Can EcoLiving Be A Feminist Act?
I've often contemplated the ease with which I might blow off environmentalism: the convenience foods I might buy, the disposable plates which would banish the drudgery of dishwashing from my days, the time I could spend kicking my dogs up instead of making things as random as countertop spray, muffin mix, and edible play-dough from scratch. I daydream about a world of transparent labeling and believable certification like that envisioned by Diane MacEachern, a world in which I don't have to worry about greenwashing or toxins or carbon footprints or merchandising and I can just buy my kid a freaking hot lunch. Instead of washing my clothes by beating them on that metaphorical rock.
Even in such a world, though, one in which I could buy my way out of even the least onerous of our household's domestic chores, I think I'd miss out on something fundamental that drives me to grow the basil that I chop into pesto. And it's not just the tradition of garlic-bearing devices that makes me think of my grandmother, my mother, watering their gardens and pinching the tops of our herbs before they flowered. It's the taste of the food. The pleasure of knowing where it came from. Thinking of the sun on my shoulders and the sweat on my forehead while I weeded that basil. And the unbeatable bite on my tongue. No food tastes as good straight off my spoon. No plastic tub ever held it, just a mason jar. My babies both gobbled it up on "noonles" before they could walk. Each bite reminds me of why my mom's friends beg her to skip the Christmas cookies and slide them the true Christmas green.
And yet, it all takes time. The planting, the weeding, the cooking, even the thinking about when and what to plant and cook and eat. Not to mention the thinking about what's safe to serve and store food in. I can see the excitement my grandmothers must have felt when they were liberated from having to make everything they served on their family's tables from scratch. The promise of the artificial whipped topping. They didn't know the health tradeoffs, of course, but they were wise enough to see the value of hours of time to call their own.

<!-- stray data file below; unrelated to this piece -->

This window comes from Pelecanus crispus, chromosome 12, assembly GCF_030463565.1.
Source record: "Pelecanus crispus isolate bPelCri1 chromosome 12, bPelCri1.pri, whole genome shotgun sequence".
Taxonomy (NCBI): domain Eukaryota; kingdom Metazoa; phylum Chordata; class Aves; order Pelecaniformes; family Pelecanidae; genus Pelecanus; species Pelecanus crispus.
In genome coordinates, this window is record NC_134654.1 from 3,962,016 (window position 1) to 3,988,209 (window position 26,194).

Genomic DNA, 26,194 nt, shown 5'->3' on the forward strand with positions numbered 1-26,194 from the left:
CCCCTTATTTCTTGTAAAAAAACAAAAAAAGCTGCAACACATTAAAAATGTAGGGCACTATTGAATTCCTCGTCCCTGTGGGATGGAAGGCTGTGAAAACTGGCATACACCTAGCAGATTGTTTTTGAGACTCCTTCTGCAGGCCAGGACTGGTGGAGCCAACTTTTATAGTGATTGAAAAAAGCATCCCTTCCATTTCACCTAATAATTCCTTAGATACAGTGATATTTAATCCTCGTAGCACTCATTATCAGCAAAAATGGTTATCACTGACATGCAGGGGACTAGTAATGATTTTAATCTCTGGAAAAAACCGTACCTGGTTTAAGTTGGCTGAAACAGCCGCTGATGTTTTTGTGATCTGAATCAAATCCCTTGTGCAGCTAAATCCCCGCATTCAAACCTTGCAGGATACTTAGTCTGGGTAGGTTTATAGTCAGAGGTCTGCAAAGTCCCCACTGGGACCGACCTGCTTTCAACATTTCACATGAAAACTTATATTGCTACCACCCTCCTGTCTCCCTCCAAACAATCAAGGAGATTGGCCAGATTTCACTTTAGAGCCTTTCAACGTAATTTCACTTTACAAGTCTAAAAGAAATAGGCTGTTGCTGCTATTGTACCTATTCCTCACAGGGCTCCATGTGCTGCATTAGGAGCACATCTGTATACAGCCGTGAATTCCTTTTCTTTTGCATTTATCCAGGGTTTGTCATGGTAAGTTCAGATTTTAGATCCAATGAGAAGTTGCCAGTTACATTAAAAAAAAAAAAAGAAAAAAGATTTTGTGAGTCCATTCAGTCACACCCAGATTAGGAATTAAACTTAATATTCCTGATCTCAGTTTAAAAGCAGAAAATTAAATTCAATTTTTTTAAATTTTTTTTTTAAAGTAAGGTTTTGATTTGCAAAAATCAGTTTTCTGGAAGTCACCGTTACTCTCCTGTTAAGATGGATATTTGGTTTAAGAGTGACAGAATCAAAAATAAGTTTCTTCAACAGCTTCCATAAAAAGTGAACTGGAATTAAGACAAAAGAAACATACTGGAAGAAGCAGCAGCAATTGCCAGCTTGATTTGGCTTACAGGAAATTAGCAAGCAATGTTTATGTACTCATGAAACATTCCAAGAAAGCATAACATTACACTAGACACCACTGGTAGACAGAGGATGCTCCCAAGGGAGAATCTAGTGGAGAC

So every now and again, my feminist self does, in fact, breathe a deep sigh of alarm at the thought of my Luddite eco-ways. The making of the pancake mix my ownself. The yearning to can. The growing of my own tomatoes, the sourcing of meat straight from a farmer, the trips to distant coops with great bulk bins. Need I go on? Life could be simpler. But not more pleasurable.
And that's where my older brothers kick in for me...hard as it is for me to ever admit that they might be right. We were raised by the same people. Ate the same pickled Jerusalem artichokes my dad was quirky enough to dig out of a field with us. And my brothers? Must have missed the manifesto on how demeaning it is to enjoy your food and think carefully about the planet. Because they are way ahead of me: making their own homebrew, baking their own bread, pickling spicy peppers and cukes, and hosting block parties where each family makes some elaborate, hours-long, involved course of food. I'm not saying they've 100% drunk the green living Kool-Aid, and I'm not sure I ever will, either. But living more simply, making time to make my own food and cleaners so that I know not only where they're sourced and that they are safe, but that they come from my own hands? Is not something I am willing to give up in the name of empowerment.
I wrestle with the challenges inherent in spending more time doing fewer things in a more conscious way, which is why I so loved this month's issue of Brain, Child. Check out the feature story on Eco-Housewives (you have to subscribe, it's not on the website). The interview with Shannon Hayes, author of the Grassfed Gourmet Cookbook is inspiring; she speaks "of 'enlightened homemaking' -- learning to live on less in order to take the time to nourish the family and the planet through home cooking, engaged citizenship, responsible consumption and creative living." Nice, huh? Which is not to say that she hasn't thought carefully about the potential for being shackled to an unfulfilling domestic premise. It's just that Hayes believes that consumerism is the prison that binds women and men to lives on hamster wheels scampering to pay huge mortgages to buy meaningless trinkets.
MamaBird writes about green parenting, cooking, and crafts at SurelyYouNest.